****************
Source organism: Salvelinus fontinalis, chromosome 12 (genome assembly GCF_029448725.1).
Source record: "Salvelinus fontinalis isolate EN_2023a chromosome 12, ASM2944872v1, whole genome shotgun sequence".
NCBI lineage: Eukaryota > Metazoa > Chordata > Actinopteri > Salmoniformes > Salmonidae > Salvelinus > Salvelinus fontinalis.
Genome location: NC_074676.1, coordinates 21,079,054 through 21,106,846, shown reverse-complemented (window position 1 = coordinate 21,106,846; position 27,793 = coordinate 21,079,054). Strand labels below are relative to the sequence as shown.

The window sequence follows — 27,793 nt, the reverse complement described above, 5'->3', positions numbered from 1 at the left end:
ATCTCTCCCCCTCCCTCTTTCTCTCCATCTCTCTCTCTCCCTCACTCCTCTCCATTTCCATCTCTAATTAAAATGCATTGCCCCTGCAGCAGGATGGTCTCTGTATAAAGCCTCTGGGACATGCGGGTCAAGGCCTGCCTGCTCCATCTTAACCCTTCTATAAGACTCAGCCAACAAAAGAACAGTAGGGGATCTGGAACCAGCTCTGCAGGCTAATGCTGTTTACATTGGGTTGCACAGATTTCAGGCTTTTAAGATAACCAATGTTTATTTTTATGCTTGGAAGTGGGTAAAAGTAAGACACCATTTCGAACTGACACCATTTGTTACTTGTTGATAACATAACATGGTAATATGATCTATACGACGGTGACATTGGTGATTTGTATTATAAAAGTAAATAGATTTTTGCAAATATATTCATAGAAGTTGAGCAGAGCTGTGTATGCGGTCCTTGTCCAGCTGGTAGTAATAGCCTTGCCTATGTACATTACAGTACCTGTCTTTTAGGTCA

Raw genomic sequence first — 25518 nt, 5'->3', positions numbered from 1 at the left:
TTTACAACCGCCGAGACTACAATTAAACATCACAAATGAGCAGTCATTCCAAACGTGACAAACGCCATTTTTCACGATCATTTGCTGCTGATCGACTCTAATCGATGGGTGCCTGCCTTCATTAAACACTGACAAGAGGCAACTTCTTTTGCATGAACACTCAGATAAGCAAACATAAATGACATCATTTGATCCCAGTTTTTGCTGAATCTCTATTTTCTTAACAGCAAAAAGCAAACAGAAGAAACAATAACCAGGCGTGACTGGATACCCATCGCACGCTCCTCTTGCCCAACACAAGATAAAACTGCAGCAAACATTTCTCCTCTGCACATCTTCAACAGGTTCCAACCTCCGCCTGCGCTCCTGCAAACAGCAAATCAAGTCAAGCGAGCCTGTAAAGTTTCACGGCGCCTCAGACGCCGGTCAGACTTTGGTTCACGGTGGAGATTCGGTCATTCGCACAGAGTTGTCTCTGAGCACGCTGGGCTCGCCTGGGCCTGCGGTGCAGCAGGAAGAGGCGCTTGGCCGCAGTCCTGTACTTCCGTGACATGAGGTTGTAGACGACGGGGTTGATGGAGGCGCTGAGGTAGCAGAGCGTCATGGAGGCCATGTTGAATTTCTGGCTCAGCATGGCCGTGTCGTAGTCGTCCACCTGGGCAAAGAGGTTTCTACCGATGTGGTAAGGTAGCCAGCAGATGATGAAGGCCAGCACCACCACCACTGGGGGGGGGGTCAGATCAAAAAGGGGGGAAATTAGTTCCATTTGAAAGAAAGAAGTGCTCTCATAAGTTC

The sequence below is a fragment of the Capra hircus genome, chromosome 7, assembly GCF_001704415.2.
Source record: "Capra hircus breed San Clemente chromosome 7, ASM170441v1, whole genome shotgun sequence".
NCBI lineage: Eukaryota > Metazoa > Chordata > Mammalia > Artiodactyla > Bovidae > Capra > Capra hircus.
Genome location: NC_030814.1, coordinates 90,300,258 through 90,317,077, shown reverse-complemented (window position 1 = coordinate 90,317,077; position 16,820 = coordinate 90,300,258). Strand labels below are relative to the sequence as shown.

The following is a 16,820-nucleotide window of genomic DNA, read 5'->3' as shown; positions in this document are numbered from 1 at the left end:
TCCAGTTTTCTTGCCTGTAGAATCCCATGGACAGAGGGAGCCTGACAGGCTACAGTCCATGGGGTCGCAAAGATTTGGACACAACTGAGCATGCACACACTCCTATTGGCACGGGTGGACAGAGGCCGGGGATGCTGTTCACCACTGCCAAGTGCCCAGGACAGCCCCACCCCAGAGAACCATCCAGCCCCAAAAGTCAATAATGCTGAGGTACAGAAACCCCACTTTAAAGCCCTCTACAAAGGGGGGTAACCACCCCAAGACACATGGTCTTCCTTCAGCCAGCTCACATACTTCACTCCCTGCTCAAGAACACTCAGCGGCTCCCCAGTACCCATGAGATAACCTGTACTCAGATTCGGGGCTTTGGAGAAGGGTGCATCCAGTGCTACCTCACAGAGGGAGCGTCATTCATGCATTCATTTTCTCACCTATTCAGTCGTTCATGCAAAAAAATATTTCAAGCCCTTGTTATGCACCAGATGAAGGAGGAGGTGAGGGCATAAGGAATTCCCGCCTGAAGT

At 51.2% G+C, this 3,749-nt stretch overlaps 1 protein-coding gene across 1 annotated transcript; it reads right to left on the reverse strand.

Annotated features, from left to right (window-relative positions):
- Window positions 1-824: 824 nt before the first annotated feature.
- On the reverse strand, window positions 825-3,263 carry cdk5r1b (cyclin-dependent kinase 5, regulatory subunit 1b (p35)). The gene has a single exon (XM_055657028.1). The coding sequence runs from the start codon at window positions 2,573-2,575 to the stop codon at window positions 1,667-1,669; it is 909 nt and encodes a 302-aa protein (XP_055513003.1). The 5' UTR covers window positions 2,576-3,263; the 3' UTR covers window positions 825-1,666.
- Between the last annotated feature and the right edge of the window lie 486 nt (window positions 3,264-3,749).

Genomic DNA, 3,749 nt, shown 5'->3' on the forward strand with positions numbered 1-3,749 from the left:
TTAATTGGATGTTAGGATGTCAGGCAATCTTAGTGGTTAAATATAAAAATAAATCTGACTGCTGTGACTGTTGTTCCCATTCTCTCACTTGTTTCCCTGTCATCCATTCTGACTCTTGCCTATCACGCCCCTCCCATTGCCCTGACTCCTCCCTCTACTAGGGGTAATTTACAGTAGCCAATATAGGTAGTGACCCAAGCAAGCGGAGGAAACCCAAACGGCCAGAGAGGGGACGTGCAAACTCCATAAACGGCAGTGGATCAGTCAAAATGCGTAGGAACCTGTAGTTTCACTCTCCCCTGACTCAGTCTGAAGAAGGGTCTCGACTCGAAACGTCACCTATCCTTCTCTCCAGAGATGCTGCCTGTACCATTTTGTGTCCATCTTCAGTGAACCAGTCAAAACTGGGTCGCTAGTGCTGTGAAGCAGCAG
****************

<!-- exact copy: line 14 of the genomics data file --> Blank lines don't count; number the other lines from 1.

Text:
TCCAGTTTTCTTGCCTGTAGAATCCCATGGACAGAGGGAGCCTGACAGGCTACAGTCCATGGGGTCGCAAAGATTTGGACACAACTGAGCATGCACACACTCCTATTGGCACGGGTGGACAGAGGCCGGGGATGCTGTTCACCACTGCCAAGTGCCCAGGACAGCCCCACCCCAGAGAACCATCCAGCCCCAAAAGTCAATAATGCTGAGGTACAGAAACCCCACTTTAAAGCCCTCTACAAAGGGGGGTAACCACCCCAAGACACATGGTCTTCCTTCAGCCAGCTCACATACTTCACTCCCTGCTCAAGAACACTCAGCGGCTCCCCAGTACCCATGAGATAACCTGTACTCAGATTCGGGGCTTTGGAGAAGGGTGCATCCAGTGCTACCTCACAGAGGGAGCGTCATTCATGCATTCATTTTCTCACCTATTCAGTCGTTCATGCAAAAAAATATTTCAAGCCCTTGTTATGCACCAGATGAAGGAGGAGGTGAGGGCATAAGGAATTCCCGCCTGAAGT